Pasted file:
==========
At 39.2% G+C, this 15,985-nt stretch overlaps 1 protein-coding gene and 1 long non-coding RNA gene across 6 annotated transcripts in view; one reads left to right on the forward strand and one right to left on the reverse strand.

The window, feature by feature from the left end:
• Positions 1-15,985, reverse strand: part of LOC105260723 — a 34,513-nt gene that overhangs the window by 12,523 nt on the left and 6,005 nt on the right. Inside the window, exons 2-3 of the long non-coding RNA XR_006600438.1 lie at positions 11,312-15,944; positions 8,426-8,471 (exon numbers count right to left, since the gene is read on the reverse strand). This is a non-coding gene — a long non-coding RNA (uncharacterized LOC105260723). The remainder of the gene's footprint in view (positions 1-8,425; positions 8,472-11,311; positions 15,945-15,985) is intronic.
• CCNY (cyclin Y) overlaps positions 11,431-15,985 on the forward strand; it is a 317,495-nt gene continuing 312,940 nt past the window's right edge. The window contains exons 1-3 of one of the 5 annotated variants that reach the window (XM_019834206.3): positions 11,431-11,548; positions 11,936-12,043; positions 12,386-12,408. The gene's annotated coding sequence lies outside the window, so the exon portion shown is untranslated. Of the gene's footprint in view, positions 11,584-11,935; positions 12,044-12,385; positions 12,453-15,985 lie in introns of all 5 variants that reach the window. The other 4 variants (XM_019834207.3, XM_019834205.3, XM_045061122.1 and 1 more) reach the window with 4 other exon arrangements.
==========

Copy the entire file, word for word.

At 39.2% G+C, this 15,985-nt stretch overlaps 1 protein-coding gene and 1 long non-coding RNA gene across 6 annotated transcripts in view; one reads left to right on the forward strand and one right to left on the reverse strand.

The window, feature by feature from the left end:
• Positions 1-15,985, reverse strand: part of LOC105260723 — a 34,513-nt gene that overhangs the window by 12,523 nt on the left and 6,005 nt on the right. Inside the window, exons 2-3 of the long non-coding RNA XR_006600438.1 lie at positions 11,312-15,944; positions 8,426-8,471 (exon numbers count right to left, since the gene is read on the reverse strand). This is a non-coding gene — a long non-coding RNA (uncharacterized LOC105260723). The remainder of the gene's footprint in view (positions 1-8,425; positions 8,472-11,311; positions 15,945-15,985) is intronic.
• CCNY (cyclin Y) overlaps positions 11,431-15,985 on the forward strand; it is a 317,495-nt gene continuing 312,940 nt past the window's right edge. The window contains exons 1-3 of one of the 5 annotated variants that reach the window (XM_019834206.3): positions 11,431-11,548; positions 11,936-12,043; positions 12,386-12,408. The gene's annotated coding sequence lies outside the window, so the exon portion shown is untranslated. Of the gene's footprint in view, positions 11,584-11,935; positions 12,044-12,385; positions 12,453-15,985 lie in introns of all 5 variants that reach the window. The other 4 variants (XM_019834207.3, XM_019834205.3, XM_045061122.1 and 1 more) reach the window with 4 other exon arrangements.